What is your business model?
A business model is a document that outlines how a company creates, captures and delivers value to its customers and consumers in line with its vision. This concise one-page document can replace a lengthy 100-page business plan. Think of a business model as a way to see the big picture of how your business is designed.
To help create a business model, use a business model map. In June 2010, Mansmith and Fielders Inc. introduced its version, which is a framework that helps businesses succeed. You can find a free template for this map on Continuum Academy website (www.continuum-edu.com).
The business model map has two main parts: the offering model on the right and the operating model on the left. The offering model consists of five building blocks and the operating model has six building blocks. These blocks come together in the financial model at the bottom.
The offering model starts by identifying the target market and then creating a value proposition. The channel connects the value proposition to the target market, while the customer bonding strategy converts the value proposition into revenue model, a way to earn money.
Remember that your business model supports your company’s opportunity and vision. Before finalizing your model, consider why you started the business and what you want it to become in the future.
The operating model starts with the value chain, the internal steps needed to deliver the value proposition externally. Processes and resources are necessary to ensure consistent value and quality. Complementors are partners who help deliver value and reconfiguration for innovation helps explore new ways of doing things. All of these building blocks have cost associated with them.
If you change the offering model, you’ll also need to adjust the operating model.
Moving to the financial model, profit is what remains when you subtract costs from revenue. To increase profit, you can increase revenue, lower costs or do both. Adjust the offering model for revenue and the operating model for costs. The numbers on the map guide you in filling out the model correctly.
The continuum curve emphasizes how the building blocks relate to each other. It’s not a perfect loop and does not stay the same forever because no business model remains the same forever. Changing one block affects others.
Here are key questions to consider for each building block:
A. Offering model
1. Target market: Who is the target market that has the greatest potential for the firm?
2. Value proposition: What is the biggest unmet need we should satisfy in a novel way?
3. Channel: Where do we make ourselves conveniently available consistent with the target market’s buying pattern?
4. Customer bonding strategy: How do we deliver solution and build positive relationships with customers better than the competition?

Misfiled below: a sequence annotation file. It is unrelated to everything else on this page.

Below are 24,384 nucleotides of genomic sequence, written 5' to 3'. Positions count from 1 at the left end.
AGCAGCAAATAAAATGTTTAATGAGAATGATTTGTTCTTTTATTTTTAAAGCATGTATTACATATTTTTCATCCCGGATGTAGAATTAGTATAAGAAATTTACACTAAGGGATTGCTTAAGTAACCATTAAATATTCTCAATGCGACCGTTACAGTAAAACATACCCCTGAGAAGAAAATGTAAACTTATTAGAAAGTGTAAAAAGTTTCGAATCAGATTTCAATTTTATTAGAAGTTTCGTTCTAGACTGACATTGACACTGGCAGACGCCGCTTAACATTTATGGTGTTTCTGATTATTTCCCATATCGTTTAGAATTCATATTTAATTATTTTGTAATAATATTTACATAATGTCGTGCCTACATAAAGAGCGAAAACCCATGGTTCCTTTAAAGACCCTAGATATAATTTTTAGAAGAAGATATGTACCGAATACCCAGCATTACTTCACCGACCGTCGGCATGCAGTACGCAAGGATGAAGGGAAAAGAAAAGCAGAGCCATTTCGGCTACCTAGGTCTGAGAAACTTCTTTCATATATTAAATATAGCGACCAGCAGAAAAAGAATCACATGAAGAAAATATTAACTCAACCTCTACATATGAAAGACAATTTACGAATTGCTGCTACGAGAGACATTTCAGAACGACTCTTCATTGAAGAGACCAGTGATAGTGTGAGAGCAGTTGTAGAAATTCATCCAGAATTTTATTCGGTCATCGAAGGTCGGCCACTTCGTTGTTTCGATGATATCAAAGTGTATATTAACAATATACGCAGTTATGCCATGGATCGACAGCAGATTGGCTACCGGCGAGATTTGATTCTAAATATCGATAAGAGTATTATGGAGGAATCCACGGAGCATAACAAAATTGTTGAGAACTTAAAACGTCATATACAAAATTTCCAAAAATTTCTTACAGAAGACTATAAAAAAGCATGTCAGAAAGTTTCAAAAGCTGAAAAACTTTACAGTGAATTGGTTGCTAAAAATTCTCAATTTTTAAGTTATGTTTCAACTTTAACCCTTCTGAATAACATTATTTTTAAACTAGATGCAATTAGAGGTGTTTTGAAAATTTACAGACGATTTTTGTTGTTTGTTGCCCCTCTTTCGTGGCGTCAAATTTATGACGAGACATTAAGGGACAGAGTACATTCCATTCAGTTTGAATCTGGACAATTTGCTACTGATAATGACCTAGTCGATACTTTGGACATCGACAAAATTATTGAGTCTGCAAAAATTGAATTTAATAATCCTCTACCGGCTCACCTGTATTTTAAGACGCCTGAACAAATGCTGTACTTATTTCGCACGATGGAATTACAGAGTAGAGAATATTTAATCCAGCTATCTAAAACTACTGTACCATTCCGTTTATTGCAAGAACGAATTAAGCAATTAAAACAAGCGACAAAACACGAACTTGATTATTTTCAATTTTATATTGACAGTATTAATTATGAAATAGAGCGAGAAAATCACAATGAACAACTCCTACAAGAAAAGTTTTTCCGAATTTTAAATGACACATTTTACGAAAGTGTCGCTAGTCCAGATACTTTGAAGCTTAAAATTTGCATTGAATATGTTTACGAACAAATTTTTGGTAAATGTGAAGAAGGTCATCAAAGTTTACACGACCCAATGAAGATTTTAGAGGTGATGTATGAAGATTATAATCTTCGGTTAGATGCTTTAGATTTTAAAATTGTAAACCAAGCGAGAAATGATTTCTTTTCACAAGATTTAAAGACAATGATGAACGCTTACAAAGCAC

5. Revenue model: What will be the most attractive pricing scheme that can leapfrog demand and meet our (revenue, profit or social cause) objectives?
B. Operating model
6. Value chain: How are activities linked and sequenced to deliver the value proposition seamlessly for competitive advantage?
7. Key processes: What activities should we perform well to unlock value given our resources?
8. Key resources: What assets should we leverage to unlock value?
9. Complementors: Who and what will make it appealing to start and stay as partners?
10. Reconfiguration for innovation: How do we reorganize to provide new value without overspending or underspending?
11. Cost: What is the infrastructure cost that will carry out the value proposition?
Mansmith’s business model map highlights value chain (which enables the value proposition) and reconfiguration for innovation (from challenging industry’s assumptions) as key components. These aspects are essential for both short-term and long-term success. They were popularized by Harvard professor Michael Porter, author of the book Competitive Advantage as well as Insead professor Kim Chan and Renee Mauborgne, authors of Blue Ocean Strategy, to have strategic conversations in the boardroom.
By addressing all 11 building blocks, businesses gain a comprehensive view of their market, value, operations, finances and more. The benefits of a business model map include creating a common understanding, being easy to explain, showing what matters most to the company, building systematically and providing a holistic view of a company.
Do you now have a better idea of how to create your business model?
Josiah Go is chair and chief innovation strategist of Mansmith and Fielders Inc. He is the author of Business Model Course at Continuum Academy Inc. He is hosting a seminar on Business Model Innovation for Corporate Transformation on Oct. 3 to 5. Attend the 3rd Business Model Forum for free on Sept. 15. Email email@example.com.